The tunica adventitia is the outermost layer of the blood vessel, away from the lumen of the tube. It is primarily connective tissue and provides the vessels with physical support.

The tunica media is the middle layer of the vessel and is composed of vascular smooth muscle. This layer always has some basal tone, or tension, which can be increased or decreased. An increase in tension of the tunica media results in constriction of the vessel and a narrowing of its lumen, leading to an increase in the resistance to blood flow through the vessel. Relaxation of the smooth muscle causes dilation of the vessel and decreased resistance to flow. Increases or decreases in the radius of the vessels occur through neural, hormonal, and local mediators of blood flow. Because of their capacity to change their resistance through contraction or relaxation of the smooth muscle, the arterioles in particular are called the resistance vessels of the circulatory system.

The third layer of the blood vessels is the tunica intima, the innermost layer. This single-cell layer is made up of endothelial cells and is surrounded by a basement membrane.

Special Characteristics of Veins

The veins, although composed of the tunicae adventitia, media, and intima, have much less smooth muscle than the arteries and arterioles. They are thin vessels that can easily expand to accommodate large volumes of blood and are easily collapsed. Because of their capacity to hold large volumes of blood, the veins are called the capacitance vessels of the circulatory system. This reservoir of venous blood can be called on in times of need when blood volume or pressure is low.

One-way valves are located periodically in the veins. These one-way valves allow blood to proceed toward the heart, but not back the other way. Blood is returned to the heart through the veins as a result of the pressure gradient that exists between the veins and the heart. Surrounding skeletal muscles contribute to returning venous blood to the heart by contracting and thus squeezing the veins. The valves prevent the blood squeezed up toward the heart from falling back down when the muscles relax. If one stands for a long period of time, the muscles relax and the valves don't close entirely, allowing blood to pool in the feet and ankles.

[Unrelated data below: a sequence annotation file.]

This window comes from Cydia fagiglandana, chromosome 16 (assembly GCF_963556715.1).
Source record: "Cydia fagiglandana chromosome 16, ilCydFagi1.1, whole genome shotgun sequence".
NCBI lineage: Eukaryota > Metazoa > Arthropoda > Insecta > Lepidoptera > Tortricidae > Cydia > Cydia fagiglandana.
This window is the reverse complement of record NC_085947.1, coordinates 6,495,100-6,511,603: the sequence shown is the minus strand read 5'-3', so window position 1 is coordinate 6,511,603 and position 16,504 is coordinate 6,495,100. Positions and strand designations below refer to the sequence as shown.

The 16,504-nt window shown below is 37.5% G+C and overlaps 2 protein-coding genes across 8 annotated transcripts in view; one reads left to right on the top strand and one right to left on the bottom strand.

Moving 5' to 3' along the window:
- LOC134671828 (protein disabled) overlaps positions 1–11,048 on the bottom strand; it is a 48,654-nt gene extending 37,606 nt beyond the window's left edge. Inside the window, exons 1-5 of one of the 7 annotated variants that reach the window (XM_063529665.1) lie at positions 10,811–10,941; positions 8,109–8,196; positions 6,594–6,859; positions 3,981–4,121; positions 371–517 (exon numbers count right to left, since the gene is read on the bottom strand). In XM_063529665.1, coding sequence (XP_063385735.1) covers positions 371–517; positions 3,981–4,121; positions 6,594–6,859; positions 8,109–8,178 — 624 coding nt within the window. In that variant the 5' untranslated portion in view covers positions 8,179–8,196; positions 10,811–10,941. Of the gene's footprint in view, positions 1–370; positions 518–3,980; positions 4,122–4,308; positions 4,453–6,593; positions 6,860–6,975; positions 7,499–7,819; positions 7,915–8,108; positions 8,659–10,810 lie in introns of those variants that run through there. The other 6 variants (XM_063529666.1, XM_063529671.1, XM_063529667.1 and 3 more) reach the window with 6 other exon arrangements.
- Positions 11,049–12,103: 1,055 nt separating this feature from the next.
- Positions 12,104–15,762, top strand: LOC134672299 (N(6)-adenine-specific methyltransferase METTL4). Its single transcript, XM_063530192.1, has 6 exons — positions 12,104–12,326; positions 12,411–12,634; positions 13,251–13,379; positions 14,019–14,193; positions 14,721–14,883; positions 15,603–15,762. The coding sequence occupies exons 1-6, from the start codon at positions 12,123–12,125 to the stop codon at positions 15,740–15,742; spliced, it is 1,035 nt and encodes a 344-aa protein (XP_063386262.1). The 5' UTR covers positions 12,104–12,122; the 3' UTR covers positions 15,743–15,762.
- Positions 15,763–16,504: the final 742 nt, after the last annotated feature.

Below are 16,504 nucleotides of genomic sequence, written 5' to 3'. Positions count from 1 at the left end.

The smallest of the blood vessels are the capillaries, with a diameter between 4 and 9 m, barely large enough for a red blood cell to flow through. The capillaries are composed only of endothelial cells. Lipid-soluble


substances, such as oxygen and carbon dioxide, pass out of the capillaries into the interstitial space by diffusing across the endothelial cells. Substances that are not lipid soluble, such as small ions and glucose, may move between the endothelial cells through intercellular clefts or pores to reach the interstitial space. Because the diameter of the capillary pores is much smaller than the diameter of the plasma proteins and red blood cells, and because neither is lipid soluble, proteins and red cells are prohibited from moving out of the vascular system into the interstitial space.

Precapillary Sphincter

Immediately proximal to the capillaries are the meta-arterioles, which deliver blood to the capillaries through a precapillary sphincter. The precapillary sphincter is a smooth muscle fiber encircling the entrance to the capillary. This fiber is not innervated by nerves, but responds to hormonal and local mediators of blood flow.

Bulk Flow Across the Capillary

Bulk flow is the movement of a fluid as a result of a pressure gradient from high to low. In the vascular system, fluid moves back and forth between the capillaries and the interstitial fluid. Interstitial fluid is a plasma-like filtrate surrounding all cells. It can store fluid in times of high plasma volume, or resupply the vascular system in times of plasma loss.